Child dressed as Swiss Guard
A child dressed as a Swiss Guard stands in St Peter's Square at the Vatican February 12, 2013. Pope Benedict stunned the Roman Catholic Church on Monday when he announced he would stand down, the first pope to do so in 700 years, saying he no longer had the mental and physical strength to carry on. Reuters/Max Rossi

Got a penchant for colorful striped parachute pants and dandy feathered hats? Are you male, Catholic, Swiss, ages 19-30, at least five feet, 8.5 inches tall (174 cm), and unmarried or otherwise unattached? Have you completed basic military training, and can produce a certificate of good moral conduct? Do you have a high school diploma or professional degree?

Swiss Guard in the Vatican
Swiss guards stand at the entrance of Pope Benedict XVI's summer residence in Castelgandolfo February 28, 2013. Pope Benedict left the Vatican on Thursday after pledging unconditional obedience to whoever succeeds him to guide the Roman Catholic Church at one of the most crisis-ridden periods in its 2,000-year history. Reuters/Tony Gentile

If those criteria describe you, then you're qualified to become a member of the Papal Swiss Guard, the Vatican’s official army. The requirements have been the same since 1506, the Vatican’s official website said.

Swiss Guard adjusts his cap
A Swiss guard adjusts his hat as he waits for the arrival of Pope Benedict XVI to lead a special audience with priests of the Diocese of Rome in Paul VI's hall at the Vatican February 14, 2013. Reuters/Max Rossi

The Swiss have been serving the Vatican since the 1400s. They used to be soldiers-for-hire by states, or potentates, besides the Vatican, but the Swiss government amended the constitution in 1874 so that only the Vatican could rent them out. It wasn’t until 1970 that the Swiss Guard became the exclusive, official military force of the Vatican.

Swiss Guards with capes
Swiss Guards stands at the entrance of the Vatican, March 1, 2013. With Pope Benedict XVI now officially in retirement, Catholic cardinals from around the world begin on Friday the complex, cryptic and uncertain process of picking the next leader of the world's largest church. Reuters/Tony Gentile

New recruits are sworn in May 6 every year, a day of significance for the Vatican: May 6, 1527, was the Sack of Rome, when the army of Holy Roman Emperor Charles V invaded and ransacked the city. The swearing in takes place in the St. Damaso Courtyard within the Vatican City, and each recruit recites the oath, in either German, English, French or Italian: “I, [name], swear I will observe faithfully, loyally and honorably all that has now been read out to me! May God and his saints assist me!"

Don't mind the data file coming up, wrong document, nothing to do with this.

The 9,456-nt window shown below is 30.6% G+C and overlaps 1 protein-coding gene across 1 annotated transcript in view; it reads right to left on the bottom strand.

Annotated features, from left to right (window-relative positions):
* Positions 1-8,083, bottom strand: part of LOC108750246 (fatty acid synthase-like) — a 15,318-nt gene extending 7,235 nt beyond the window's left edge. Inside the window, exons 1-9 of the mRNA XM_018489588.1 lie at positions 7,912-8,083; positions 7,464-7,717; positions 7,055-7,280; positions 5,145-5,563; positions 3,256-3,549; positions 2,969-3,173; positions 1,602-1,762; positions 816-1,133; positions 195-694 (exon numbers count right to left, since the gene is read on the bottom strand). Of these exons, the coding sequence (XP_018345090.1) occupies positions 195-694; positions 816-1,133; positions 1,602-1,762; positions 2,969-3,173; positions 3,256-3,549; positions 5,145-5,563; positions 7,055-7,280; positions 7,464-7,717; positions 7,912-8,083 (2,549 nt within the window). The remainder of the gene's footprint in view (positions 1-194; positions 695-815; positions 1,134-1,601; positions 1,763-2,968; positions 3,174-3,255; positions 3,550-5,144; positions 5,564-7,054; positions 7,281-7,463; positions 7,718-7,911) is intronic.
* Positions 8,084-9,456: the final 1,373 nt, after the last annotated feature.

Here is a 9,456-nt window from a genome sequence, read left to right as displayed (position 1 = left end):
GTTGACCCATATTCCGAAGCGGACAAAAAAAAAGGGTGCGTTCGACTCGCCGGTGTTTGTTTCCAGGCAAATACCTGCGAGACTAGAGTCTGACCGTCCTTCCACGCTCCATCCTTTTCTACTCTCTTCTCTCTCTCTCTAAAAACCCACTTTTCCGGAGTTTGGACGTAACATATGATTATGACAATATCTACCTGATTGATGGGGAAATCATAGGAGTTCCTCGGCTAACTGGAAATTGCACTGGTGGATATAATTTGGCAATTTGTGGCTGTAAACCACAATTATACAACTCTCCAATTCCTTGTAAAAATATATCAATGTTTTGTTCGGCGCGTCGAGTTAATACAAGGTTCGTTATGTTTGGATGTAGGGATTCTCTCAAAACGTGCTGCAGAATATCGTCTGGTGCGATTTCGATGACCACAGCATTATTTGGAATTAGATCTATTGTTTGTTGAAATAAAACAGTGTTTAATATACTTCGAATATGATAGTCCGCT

Swiss Guards in St. Peter's square
Swiss guards stand guard in front of the gate where Cardinals arrive to attend a meeting at the Synod Hall in the Vatican, March 7, 2013. Reuters/Tony Gentile

Papal guards are paid a tax-free salary of 15,600 euros annually ($20,200), as well as overtime, room and board. The uniforms, universally recognized, were designed in 1914 and are meant to hark back to the Renaissance.

Swiss Guard in the Vatican
A Swiss Guard is seen during a mass in St. Peter's Basilica at the Vatican March 12, 2013. All cardinals, including those over 80 who will not vote in the conclave, celebrate Mass in St Peter's Basilica to pray for the election of the new pope. The Mass is called "Pro Eligendo Romano Pontefice" ("For the Election of the Roman Pontiff") and is open to the public. Reuters/Stefano Rellandini

While mostly decorative and ceremonial, the Swiss Guards do have an actual function: guarding the pope and the cardinals. After an assassination attempt in 1981 on Pope John Paul II, more focus shifted to the guards and their roles as protectors, and the men began receiving more comprehensive training with small arms and unarmed combat.

Swiss Guards at the Sistine Chapel
Swiss Guards flank the closed doors to the Sistine Chapel as cardinals begin the conclave in order to elect a successor to Pope Benedict at the Vatican March 12, 2013. Shut off from the outside world, the 115 cardinals will cast their ballots in a chapel which has Michelangelo's soaring Last Judgment on one wall, and his depiction of the hand of God giving life to Adam above them. Reuters/Osservatore Romano